Again, the issue of  political will comes to the fore. For every nation on earth knows what is to be done to avert the recurrence of the devastating natural calamities born of anthropogenic changes taking place in the earth's environment day in and day out.

The problem is that the world dominated by the profit-hungry corporate interests does not want to leave the comfort zone for a moment. And it is hardly surprising that the advanced nations are deliberately reneging on the promises made in every climate summit held so far.

The European countries' scramble for new sources of fossil fuel in the wake of the Ukraine war only points to the hollowness of these countries' promises made at the COP summits.

A question may be raised at this point that transition from a non-renewable to a renewable energy base  cannot be done overnight. Neither the technology so far developed is efficient enough to replace the fossil fuel-based industry and life, one might add. But that cannot also be any argument for not adopting serious measures for switching to the clean energy option. Scientists have been ringing the  alarm bell over the global warming having to do with fossil fuel burning and the irreversible damage it has been causing to the environment during  the past few decades.

What it required was investments from the governments as well as the corporate world on a massive scale to enable the transition within the shortest possible time. But the vested corporate interests and the governments they support chose to adopt the Fabian tactics to win against the forces of climate change. Meanwhile, they also found some leaders like Donald Trump, the former president of the United States, or the incumbent Jair Bolsonaro of Brazil who simply deny science to serve corporate interests. Needless to say, such tendency is nothing but suicidal.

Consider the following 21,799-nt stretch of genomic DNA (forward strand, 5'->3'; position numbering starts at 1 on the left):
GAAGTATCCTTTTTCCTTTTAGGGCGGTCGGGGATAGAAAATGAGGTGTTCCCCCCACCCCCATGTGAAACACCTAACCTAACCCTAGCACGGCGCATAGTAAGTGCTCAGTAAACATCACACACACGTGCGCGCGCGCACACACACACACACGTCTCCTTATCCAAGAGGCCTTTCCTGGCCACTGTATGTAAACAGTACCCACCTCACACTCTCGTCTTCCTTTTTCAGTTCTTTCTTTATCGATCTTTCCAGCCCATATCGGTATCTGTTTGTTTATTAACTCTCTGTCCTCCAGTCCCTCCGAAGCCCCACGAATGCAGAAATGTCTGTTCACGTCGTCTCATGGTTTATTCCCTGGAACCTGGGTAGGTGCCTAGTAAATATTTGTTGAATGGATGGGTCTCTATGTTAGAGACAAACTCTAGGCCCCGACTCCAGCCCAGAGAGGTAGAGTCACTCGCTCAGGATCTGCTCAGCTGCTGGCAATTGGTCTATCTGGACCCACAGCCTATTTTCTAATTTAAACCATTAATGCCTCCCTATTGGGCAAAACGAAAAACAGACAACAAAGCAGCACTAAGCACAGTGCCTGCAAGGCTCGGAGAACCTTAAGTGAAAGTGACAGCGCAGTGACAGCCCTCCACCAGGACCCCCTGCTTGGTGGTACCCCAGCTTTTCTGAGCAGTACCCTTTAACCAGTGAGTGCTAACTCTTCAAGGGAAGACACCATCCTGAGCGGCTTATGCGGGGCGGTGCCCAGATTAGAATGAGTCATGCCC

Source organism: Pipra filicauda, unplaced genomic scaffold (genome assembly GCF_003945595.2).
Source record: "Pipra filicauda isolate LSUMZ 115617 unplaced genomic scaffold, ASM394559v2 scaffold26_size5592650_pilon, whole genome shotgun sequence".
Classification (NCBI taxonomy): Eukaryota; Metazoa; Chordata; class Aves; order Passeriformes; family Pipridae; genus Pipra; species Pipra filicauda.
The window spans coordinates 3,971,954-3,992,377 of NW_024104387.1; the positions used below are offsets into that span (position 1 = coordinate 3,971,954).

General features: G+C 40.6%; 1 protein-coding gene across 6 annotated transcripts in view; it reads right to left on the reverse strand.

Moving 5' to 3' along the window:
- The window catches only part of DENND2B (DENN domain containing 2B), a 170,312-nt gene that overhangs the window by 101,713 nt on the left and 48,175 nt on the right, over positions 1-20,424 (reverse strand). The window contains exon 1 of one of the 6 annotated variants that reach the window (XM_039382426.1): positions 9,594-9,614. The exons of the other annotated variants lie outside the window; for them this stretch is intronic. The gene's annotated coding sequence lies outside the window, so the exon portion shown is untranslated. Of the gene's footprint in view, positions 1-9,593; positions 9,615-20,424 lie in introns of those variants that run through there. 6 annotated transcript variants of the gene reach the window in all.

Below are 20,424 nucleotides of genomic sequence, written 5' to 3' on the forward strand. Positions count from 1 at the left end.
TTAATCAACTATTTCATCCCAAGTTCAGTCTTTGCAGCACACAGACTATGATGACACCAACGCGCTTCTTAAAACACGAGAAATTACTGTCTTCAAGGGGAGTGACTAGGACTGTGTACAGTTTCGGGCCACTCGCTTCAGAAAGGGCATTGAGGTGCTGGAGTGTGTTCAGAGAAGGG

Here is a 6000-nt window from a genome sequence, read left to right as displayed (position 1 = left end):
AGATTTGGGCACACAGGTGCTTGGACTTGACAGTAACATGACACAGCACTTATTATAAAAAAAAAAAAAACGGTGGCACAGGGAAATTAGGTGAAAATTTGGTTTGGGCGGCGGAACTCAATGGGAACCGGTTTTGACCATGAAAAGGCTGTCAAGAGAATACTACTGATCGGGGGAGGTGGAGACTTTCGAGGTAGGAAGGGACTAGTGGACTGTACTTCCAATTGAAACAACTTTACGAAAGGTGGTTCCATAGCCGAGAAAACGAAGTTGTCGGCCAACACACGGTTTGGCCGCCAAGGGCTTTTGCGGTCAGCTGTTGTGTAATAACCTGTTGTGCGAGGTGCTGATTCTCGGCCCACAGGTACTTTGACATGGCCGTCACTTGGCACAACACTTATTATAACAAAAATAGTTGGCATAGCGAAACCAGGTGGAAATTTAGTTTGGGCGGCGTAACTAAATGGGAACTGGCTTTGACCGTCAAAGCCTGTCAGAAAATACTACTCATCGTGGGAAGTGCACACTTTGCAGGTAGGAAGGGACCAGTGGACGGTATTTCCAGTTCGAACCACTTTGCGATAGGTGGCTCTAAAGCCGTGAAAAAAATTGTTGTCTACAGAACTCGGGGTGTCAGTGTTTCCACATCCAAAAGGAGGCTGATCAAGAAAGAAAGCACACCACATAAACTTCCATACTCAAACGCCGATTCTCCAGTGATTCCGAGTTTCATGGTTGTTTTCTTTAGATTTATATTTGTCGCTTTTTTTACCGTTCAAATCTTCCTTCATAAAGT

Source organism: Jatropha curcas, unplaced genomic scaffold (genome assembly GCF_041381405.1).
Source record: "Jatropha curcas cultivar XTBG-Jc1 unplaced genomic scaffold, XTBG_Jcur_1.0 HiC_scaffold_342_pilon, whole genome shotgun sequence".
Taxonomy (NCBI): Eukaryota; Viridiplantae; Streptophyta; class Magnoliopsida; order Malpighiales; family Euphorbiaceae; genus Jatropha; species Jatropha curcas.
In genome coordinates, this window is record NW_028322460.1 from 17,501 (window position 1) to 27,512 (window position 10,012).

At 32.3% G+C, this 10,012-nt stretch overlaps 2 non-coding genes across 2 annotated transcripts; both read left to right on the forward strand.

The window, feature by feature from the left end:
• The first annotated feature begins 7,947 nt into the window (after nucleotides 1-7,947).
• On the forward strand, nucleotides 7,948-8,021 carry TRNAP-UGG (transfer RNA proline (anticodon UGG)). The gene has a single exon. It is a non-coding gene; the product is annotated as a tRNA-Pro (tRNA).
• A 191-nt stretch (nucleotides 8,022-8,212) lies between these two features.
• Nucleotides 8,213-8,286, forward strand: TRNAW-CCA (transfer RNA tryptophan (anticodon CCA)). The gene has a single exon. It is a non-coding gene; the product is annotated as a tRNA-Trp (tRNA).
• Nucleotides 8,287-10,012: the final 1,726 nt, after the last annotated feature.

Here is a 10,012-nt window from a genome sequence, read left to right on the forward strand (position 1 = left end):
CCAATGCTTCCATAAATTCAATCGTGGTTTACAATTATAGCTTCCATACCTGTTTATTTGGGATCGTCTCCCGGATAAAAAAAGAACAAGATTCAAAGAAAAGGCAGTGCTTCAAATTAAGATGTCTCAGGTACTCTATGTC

They must understand that the extreme heat wave in the western Europe or the raging wildfires in the Iberian peninsula will spare none. There will be no place to hide even for the world's richest if they continue living the way they have got used to.

The fossil-energy based growth myth needs to be busted. The advanced world should be prepared for the austerity they so often prescribe for the low-income countries whenever the later fall on hard times. In fact, change of lifestyle to suit less energy use is the best option before the human race to survive the impending climate Armageddon.

The majority populations of the low-income countries except those who live in their urban centres are already used to low-energy lifestyle. Unlike the populations of the advanced world, the transition won't be that painful for the people of the least developed nations.

So, it is again up to the advanced nations who are at the moment reeling from extreme heat waves sweeping through their lands to take global warming seriously and thus decarbonise their economies.